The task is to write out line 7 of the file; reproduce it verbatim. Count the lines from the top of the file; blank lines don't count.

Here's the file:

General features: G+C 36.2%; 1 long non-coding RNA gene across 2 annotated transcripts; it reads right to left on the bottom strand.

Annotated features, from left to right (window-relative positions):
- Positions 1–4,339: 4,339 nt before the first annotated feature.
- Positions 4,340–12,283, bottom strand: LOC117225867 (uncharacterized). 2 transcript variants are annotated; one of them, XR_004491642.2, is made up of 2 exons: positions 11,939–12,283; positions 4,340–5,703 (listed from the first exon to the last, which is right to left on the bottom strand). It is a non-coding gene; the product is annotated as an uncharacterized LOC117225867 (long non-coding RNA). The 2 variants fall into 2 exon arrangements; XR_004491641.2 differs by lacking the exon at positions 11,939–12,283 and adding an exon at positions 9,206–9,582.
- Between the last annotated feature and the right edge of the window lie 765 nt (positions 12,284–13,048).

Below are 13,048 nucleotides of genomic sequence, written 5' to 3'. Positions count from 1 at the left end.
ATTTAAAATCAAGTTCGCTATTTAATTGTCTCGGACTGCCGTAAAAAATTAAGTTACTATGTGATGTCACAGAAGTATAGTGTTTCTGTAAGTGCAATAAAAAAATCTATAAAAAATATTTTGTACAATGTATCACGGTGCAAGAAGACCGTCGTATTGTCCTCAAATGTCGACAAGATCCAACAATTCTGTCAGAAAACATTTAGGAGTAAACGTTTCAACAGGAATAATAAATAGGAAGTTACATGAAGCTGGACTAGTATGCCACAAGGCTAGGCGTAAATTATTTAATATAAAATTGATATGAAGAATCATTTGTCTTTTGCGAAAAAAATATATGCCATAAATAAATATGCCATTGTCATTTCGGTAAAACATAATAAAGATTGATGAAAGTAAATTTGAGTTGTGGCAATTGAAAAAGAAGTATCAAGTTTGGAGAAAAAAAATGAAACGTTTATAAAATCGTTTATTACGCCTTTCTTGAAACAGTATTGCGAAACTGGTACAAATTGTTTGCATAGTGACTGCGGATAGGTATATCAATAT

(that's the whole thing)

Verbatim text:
ATTTAAAATCAAGTTCGCTATTTAATTGTCTCGGACTGCCGTAAAAAATTAAGTTACTATGTGATGTCACAGAAGTATAGTGTTTCTGTAAGTGCAATAAAAAAATCTATAAAAAATATTTTGTACAATGTATCACGGTGCAAGAAGACCGTCGTATTGTCCTCAAATGTCGACAAGATCCAACAATTCTGTCAGAAAACATTTAGGAGTAAACGTTTCAACAGGAATAATAAATAGGAAGTTACATGAAGCTGGACTAGTATGCCACAAGGCTAGGCGTAAATTATTTAATATAAAATTGATATGAAGAATCATTTGTCTTTTGCGAAAAAAATATATGCCATAAATAAATATGCCATTGTCATTTCGGTAAAACATAATAAAGATTGATGAAAGTAAATTTGAGTTGTGGCAATTGAAAAAGAAGTATCAAGTTTGGAGAAAAAAAATGAAACGTTTATAAAATCGTTTATTACGCCTTTCTTGAAACAGTATTGCGAAACTGGTACAAATTGTTTGCATAGTGACTGCGGATAGGTATATCAATAT